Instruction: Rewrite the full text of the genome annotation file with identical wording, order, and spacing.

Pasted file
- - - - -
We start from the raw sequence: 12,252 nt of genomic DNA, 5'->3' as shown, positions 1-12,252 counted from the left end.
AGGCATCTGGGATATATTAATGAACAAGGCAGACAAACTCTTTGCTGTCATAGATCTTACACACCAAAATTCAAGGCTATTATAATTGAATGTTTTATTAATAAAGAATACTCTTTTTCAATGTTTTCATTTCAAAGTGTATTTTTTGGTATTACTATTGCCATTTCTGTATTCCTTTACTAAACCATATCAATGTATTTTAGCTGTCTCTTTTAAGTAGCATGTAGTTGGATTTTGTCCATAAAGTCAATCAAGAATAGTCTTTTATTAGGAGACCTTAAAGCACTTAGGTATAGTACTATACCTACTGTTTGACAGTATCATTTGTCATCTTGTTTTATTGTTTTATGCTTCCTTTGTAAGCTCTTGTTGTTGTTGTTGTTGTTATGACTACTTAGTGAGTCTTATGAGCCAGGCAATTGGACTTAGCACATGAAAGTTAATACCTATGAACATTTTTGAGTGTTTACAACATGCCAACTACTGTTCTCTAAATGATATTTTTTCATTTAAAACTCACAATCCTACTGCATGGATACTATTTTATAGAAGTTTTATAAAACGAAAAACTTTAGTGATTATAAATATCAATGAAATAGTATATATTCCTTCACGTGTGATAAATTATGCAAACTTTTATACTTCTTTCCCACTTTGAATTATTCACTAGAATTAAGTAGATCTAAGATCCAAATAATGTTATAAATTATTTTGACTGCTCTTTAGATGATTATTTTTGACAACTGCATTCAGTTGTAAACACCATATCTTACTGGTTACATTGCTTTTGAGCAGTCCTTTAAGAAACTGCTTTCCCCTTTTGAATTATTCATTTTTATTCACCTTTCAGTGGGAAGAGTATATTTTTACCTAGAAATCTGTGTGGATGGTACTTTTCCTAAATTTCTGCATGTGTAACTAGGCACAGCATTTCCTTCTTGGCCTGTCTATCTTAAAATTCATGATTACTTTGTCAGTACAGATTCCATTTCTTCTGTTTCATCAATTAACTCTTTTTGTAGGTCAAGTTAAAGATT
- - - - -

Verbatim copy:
We start from the raw sequence: 12,252 nt of genomic DNA, 5'->3' as shown, positions 1-12,252 counted from the left end.
AGGCATCTGGGATATATTAATGAACAAGGCAGACAAACTCTTTGCTGTCATAGATCTTACACACCAAAATTCAAGGCTATTATAATTGAATGTTTTATTAATAAAGAATACTCTTTTTCAATGTTTTCATTTCAAAGTGTATTTTTTGGTATTACTATTGCCATTTCTGTATTCCTTTACTAAACCATATCAATGTATTTTAGCTGTCTCTTTTAAGTAGCATGTAGTTGGATTTTGTCCATAAAGTCAATCAAGAATAGTCTTTTATTAGGAGACCTTAAAGCACTTAGGTATAGTACTATACCTACTGTTTGACAGTATCATTTGTCATCTTGTTTTATTGTTTTATGCTTCCTTTGTAAGCTCTTGTTGTTGTTGTTGTTGTTATGACTACTTAGTGAGTCTTATGAGCCAGGCAATTGGACTTAGCACATGAAAGTTAATACCTATGAACATTTTTGAGTGTTTACAACATGCCAACTACTGTTCTCTAAATGATATTTTTTCATTTAAAACTCACAATCCTACTGCATGGATACTATTTTATAGAAGTTTTATAAAACGAAAAACTTTAGTGATTATAAATATCAATGAAATAGTATATATTCCTTCACGTGTGATAAATTATGCAAACTTTTATACTTCTTTCCCACTTTGAATTATTCACTAGAATTAAGTAGATCTAAGATCCAAATAATGTTATAAATTATTTTGACTGCTCTTTAGATGATTATTTTTGACAACTGCATTCAGTTGTAAACACCATATCTTACTGGTTACATTGCTTTTGAGCAGTCCTTTAAGAAACTGCTTTCCCCTTTTGAATTATTCATTTTTATTCACCTTTCAGTGGGAAGAGTATATTTTTACCTAGAAATCTGTGTGGATGGTACTTTTCCTAAATTTCTGCATGTGTAACTAGGCACAGCATTTCCTTCTTGGCCTGTCTATCTTAAAATTCATGATTACTTTGTCAGTACAGATTCCATTTCTTCTGTTTCATCAATTAACTCTTTTTGTAGGTCAAGTTAAAGATT